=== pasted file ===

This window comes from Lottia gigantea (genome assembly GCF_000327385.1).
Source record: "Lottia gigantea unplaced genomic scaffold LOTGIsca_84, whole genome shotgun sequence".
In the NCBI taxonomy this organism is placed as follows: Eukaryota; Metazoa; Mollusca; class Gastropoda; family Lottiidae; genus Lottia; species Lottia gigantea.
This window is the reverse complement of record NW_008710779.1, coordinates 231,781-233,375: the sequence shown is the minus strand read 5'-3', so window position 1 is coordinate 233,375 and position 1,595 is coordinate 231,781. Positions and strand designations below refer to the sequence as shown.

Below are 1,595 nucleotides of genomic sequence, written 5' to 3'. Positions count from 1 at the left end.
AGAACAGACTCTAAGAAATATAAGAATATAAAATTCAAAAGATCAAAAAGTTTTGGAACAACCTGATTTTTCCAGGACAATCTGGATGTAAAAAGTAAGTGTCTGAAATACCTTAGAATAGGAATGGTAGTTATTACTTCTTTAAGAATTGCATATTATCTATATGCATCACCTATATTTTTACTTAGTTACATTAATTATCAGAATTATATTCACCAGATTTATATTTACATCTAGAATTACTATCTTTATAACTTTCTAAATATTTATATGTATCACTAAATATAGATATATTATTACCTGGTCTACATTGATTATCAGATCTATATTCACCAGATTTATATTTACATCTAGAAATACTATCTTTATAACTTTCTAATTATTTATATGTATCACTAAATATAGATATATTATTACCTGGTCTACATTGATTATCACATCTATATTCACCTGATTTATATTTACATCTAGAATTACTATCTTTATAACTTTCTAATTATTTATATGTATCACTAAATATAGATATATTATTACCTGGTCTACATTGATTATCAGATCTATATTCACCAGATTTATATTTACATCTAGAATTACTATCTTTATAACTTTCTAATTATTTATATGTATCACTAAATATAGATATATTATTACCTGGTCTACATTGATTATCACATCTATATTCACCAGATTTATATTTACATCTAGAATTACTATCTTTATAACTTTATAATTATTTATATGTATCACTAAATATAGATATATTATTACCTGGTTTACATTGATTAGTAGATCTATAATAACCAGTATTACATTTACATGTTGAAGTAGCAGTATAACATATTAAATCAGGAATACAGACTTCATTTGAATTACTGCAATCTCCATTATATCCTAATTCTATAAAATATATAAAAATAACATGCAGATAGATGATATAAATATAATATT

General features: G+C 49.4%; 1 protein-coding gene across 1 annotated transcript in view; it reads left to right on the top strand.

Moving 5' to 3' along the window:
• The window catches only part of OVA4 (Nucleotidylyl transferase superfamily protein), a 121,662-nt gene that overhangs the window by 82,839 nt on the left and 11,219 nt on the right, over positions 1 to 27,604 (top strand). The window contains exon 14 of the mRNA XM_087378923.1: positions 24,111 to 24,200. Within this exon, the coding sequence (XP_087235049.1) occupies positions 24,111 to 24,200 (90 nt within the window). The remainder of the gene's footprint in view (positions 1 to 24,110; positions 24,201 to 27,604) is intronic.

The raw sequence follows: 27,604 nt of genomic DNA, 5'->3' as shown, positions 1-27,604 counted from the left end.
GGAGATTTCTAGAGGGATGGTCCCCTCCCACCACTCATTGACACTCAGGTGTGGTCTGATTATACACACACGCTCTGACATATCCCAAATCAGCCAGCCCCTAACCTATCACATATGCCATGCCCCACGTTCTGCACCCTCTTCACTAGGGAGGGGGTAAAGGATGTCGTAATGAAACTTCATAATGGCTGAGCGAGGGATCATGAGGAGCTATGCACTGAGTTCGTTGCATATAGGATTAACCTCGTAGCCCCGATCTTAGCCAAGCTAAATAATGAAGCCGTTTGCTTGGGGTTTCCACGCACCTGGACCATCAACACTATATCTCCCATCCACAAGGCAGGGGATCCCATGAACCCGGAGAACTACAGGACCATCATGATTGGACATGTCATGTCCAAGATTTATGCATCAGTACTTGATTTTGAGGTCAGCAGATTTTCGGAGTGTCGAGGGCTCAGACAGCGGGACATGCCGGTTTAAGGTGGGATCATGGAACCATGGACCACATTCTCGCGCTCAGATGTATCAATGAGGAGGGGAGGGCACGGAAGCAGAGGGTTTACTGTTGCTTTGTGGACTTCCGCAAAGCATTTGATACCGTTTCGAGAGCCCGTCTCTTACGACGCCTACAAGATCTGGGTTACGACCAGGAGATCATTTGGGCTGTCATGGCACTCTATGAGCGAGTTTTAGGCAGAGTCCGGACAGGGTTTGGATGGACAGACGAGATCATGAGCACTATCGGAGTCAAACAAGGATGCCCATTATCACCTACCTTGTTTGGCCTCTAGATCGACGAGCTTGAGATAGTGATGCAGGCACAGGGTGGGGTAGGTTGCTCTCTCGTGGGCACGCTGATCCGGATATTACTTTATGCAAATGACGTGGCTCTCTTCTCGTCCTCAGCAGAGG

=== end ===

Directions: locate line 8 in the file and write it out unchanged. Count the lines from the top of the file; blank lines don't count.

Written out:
Moving 5' to 3' along the window: